By Katie Durkin
I distinctly remember the day one of my students asked which bin they were allowed to use to check out books from my classroom library.
As all of my titles have always been organized by genre with various shelves and displays – I was surprised to hear this question. I didn’t have any books in bins in my classroom.
This student explained he was only allowed to read certain books from certain bins in previous grades and proceeded to tell me his ‘label,’ signifying which books were deemed appropriate for him to read.
Conversations like this one have occurred year after year with my students who aren’t sure how to navigate my classroom library, and in turn, our school library. They don’t know about “browsing” because they’ve been relegated to choosing reading material from a particular bin with a particular label.
Learning reading skills in the school library
Because of these conversations, I have made it a priority to teach students how to browse for books in a library – especially our school library. My 7th grade students this year haven’t been able to fully use a classroom or school library for a long time. With the mitigation strategies in place for COVID-19, books were placed on hold from the school library and directly delivered to classrooms. Many classroom libraries were not used at all.
This year my students will be visiting our Library Learning Commons, or LLC, once a month to browse for books. There are three goals I have for students: (1) listen to book recommendations from our school library media specialists; (2) browse the stacks to preview books of interest to take home, and (3) build the skills they need to independently find books of choice in the future.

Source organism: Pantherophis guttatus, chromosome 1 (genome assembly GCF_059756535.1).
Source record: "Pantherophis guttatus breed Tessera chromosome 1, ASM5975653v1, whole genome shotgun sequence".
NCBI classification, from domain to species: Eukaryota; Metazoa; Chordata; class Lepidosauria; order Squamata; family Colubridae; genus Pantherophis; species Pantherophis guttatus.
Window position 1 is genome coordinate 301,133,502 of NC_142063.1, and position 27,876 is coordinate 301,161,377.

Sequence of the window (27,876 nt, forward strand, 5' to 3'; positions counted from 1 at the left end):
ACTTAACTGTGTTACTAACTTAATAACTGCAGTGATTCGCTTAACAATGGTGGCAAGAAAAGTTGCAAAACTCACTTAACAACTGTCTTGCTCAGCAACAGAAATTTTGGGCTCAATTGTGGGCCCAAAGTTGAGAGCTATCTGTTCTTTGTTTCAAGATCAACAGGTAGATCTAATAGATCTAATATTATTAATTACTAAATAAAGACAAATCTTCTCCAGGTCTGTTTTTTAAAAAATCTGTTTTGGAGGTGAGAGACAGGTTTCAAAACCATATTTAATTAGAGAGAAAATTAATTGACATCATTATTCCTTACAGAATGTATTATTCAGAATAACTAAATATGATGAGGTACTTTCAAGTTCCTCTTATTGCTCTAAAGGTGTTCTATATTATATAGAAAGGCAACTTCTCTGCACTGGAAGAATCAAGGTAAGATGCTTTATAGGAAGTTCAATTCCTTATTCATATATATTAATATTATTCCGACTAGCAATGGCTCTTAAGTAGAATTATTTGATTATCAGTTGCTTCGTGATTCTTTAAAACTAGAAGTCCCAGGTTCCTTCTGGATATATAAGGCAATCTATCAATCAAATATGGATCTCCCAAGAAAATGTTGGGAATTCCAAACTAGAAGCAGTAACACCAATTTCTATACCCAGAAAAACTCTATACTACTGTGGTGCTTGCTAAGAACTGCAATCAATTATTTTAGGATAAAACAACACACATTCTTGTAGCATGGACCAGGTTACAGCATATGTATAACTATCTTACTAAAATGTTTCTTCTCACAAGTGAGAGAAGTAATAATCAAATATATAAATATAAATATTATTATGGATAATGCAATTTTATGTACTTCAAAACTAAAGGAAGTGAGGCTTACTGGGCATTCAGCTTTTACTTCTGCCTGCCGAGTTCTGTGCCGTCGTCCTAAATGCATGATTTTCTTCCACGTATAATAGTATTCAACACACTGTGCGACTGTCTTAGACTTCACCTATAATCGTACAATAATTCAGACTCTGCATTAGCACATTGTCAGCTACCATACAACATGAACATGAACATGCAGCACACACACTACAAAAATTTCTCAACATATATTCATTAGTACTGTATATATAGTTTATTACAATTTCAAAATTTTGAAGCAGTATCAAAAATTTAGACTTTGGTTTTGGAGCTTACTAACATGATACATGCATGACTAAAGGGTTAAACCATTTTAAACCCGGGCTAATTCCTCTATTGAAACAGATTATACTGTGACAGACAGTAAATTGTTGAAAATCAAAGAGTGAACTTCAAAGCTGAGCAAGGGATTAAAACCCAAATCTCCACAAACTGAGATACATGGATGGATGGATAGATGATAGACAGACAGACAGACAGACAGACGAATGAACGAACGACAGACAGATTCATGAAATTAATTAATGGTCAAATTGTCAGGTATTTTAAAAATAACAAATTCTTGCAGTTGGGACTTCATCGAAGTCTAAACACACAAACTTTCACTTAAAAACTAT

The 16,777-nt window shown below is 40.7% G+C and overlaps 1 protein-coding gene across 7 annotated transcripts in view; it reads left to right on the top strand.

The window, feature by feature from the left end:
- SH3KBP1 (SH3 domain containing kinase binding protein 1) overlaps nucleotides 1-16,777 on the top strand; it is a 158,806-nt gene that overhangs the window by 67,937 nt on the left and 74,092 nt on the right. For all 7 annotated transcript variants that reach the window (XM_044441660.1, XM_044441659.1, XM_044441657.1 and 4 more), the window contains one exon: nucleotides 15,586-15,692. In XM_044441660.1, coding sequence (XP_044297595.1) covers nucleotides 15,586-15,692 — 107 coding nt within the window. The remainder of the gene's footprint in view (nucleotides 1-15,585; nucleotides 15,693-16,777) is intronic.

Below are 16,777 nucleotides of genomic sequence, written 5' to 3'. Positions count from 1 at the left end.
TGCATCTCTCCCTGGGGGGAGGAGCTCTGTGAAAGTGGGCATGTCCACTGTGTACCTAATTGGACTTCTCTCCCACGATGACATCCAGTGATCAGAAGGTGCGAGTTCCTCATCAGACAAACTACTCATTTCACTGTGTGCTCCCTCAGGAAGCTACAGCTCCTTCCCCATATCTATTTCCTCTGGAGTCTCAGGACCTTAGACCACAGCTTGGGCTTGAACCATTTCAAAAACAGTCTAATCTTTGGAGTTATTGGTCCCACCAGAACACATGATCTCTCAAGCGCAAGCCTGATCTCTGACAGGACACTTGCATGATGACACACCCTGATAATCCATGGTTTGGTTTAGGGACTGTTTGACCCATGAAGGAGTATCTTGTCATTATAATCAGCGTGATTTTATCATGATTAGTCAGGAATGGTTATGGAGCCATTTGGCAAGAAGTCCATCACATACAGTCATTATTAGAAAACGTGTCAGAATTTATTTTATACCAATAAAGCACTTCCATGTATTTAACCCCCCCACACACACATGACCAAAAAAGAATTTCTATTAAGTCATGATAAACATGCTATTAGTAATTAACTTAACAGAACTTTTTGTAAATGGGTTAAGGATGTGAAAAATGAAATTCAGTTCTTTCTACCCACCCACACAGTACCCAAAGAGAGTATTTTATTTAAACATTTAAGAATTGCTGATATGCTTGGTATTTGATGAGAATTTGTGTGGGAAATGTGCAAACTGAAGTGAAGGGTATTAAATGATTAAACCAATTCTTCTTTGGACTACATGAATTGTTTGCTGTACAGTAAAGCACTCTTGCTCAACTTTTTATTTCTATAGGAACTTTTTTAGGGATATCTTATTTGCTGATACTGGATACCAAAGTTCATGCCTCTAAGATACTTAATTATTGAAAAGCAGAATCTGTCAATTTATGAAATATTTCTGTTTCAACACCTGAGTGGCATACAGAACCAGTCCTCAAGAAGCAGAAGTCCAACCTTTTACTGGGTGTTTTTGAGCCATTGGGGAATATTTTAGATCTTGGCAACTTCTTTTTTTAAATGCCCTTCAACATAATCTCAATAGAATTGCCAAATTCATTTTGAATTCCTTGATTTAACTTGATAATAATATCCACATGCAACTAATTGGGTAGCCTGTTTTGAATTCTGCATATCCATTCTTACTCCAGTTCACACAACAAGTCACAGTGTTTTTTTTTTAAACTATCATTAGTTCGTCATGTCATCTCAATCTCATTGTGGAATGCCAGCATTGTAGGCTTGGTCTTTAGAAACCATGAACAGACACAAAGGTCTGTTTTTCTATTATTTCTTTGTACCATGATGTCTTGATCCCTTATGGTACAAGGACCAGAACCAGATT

Monthly school library visits
Coordinating with my amazing library media specialists, I plan to visit the school library at least once a month this year. These visits usually correspond with the end of a unit, where students are reflecting on previous reading goals and setting new ones.
I arrange each visit weeks ahead of time to make sure it fits within my schedule for curricular requirements and to make sure the library staff will be available for book talks and to answer questions from students.
For each visit, we follow a similar routine. To start, our school librarians usually pull books from the stacks related to each unit. We spend the first 15 minutes with our librarians, where they “book talk” high-interest texts. It is important for students to listen to recommendations from our specialists because they know these books and understand students’ interests.
These model book talks pique students’ interests, and in many cases students know exactly what book they want to check out before the book talks are over. Often multiple copies of a title are available, so more than one student can read the book at the same time.
Reading suggestions provided by librarians
My school librarians also coordinate with me ahead of time to see if there are specific topics or titles that may be of interest to students in each class. For example, in our nonfiction unit, students were asked to find a title about a topic of interest to them. In one class, I have a number of students who are interested in sports.
For this class, the school librarians “book talked” Undefeated: Jim Thorpe and the Carlisle Indian School by Steve Sheinkin, as well as Rising Above: How 11 Athletes Overcame Challenges in Their Youth to Become Stars by Gregory Zuckerman.
By the end of that particular class, all the copies of these books were checked out. My students enjoy listening to adults discuss their own reading life while they also provide a plethora of recommendations.
A whole library to explore!
Book talks from the school librarians are an essential part of our visits, but I also want students to practice skills needed to browse for books independently. This means leaving time for them to browse different options for the unit as well as books of choice.